The costs of cholesterol-lowering medications on the overall health-care system are expected to decline, thanks to recent generic launches.
In June, Teva Pharmaceuticals and Sun Pharmaceuticals began selling generic ezetimibe (Zetia) tablets, 10 mg, in the United States. The move is expected to offer stiff competition to Merck, the maker of Zetia, a drug that has realized annual sales of around $2.7 billion in the United States as of March 2017, according to QuintilesIMS data.
Zetia, designed to lower levels of total cholesterol and low-density lipoprotein (LDL) cholesterol in the blood, can be used by itself or with other medicines to treat high cholesterol.
According to the American Heart Association (AHA), approximately one-third of American adults (73.5 million people) have high LDL cholesterol, but fewer than 50% of them are being treated for the condition. Around 30% have their condition under control, according to Teva Pharmaceuticals.
“Despite advances in the treatment of high cholesterol in recent years, many people are still living with active disease and are in need of additional generic therapeutic options,” said Dipankar Bhattacharjee, President and CEO for Global Generic Medicines for Teva. “We are excited to add another strong generic to our U.S. portfolio and see potential to build on its success by leveraging our expertise in the cardiovascular area.”
In addition, Sun Pharmaceuticals began selling the first generic version of rosuvastatin calcium (Crestor) in July 2016, after AstraZeneca, Crestor’s manufacturer, failed to block generic competition in a legal battle.
“We are glad to see that the court rejected AstraZeneca’s effort to abuse the Orphan Drug Act and restrict generic competitors to Crestor,” said John Rother with the Campaign for Sustainable Rx Pricing. “Additional competition in the prescription drug market—including generic options—is crucial to lowering prescription drug prices and providing patients with more affordable choices,” Rother said in a statement when generic rosuvastatin came onto the market.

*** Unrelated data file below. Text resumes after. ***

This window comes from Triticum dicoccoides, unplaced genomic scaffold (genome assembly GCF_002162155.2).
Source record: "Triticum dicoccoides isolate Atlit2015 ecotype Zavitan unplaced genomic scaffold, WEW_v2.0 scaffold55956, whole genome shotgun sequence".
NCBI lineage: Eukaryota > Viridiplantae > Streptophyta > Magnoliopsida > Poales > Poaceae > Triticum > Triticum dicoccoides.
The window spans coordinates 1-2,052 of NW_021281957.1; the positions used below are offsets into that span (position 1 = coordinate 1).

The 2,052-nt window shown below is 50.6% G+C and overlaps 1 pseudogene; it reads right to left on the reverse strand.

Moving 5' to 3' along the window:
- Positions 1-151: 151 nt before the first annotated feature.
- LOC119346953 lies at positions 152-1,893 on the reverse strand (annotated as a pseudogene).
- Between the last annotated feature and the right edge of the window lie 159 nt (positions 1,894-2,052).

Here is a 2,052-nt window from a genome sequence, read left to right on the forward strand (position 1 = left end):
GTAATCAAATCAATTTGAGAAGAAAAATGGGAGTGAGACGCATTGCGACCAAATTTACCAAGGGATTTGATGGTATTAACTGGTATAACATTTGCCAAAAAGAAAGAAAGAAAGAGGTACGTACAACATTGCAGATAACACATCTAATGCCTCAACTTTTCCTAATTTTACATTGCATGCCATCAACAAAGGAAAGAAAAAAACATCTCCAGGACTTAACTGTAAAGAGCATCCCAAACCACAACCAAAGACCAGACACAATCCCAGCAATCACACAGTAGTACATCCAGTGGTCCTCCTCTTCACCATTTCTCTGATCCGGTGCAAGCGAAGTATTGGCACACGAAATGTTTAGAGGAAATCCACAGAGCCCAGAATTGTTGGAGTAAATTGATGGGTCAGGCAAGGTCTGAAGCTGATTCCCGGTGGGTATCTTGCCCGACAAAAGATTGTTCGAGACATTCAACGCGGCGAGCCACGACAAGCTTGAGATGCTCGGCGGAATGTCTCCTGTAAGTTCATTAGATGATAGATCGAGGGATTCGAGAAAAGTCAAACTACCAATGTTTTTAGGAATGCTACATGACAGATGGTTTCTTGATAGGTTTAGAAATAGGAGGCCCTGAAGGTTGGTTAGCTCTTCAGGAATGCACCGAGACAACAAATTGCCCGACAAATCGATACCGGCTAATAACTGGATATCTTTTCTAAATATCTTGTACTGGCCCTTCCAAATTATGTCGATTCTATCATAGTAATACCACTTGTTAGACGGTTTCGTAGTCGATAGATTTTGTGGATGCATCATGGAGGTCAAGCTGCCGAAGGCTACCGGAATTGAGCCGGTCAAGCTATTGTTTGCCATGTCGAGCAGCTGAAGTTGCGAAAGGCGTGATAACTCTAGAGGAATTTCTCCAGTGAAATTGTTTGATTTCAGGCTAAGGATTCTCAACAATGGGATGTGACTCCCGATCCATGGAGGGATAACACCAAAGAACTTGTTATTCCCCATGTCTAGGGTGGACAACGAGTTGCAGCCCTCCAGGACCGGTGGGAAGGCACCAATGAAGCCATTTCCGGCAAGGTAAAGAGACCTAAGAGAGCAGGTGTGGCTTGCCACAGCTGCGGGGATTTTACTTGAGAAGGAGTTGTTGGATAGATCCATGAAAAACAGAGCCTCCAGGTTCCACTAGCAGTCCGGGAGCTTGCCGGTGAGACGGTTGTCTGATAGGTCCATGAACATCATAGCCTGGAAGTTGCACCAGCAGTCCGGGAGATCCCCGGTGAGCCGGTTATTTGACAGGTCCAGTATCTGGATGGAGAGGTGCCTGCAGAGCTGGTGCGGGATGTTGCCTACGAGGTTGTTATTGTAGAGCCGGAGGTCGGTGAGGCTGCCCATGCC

Since the launch of generic counterparts, sales of Crestor have plummeted. Crestor’s revenue fell 44% globally to $631 million in the first quarter of 2017.
In addition, AstraZeneca’s total revenue declined 7% to $23 billion in 2016 because of a 10% decline in product sales, according to GuruFocus. According to the site, “The biggest reason for the company’s poor performance last year was falling sales of Crestor, which has lost patent protection in the U.S. and is seeing intensifying competition from generics.”
In addition to generic Crestor and Zetia, the long-available generic versions of atorvastatin calcium (Lipitor, from Merck) produced the most cost savings of any generic drug in 2016, according to the Association for Accessible Medicine’s report, “2017 Generic Drug Savings and Access in the U.S.”
More than 106 million generic atorvastatin prescriptions were dispensed in 2016, saving the U.S. health-care system $14.4 billion, according to the report.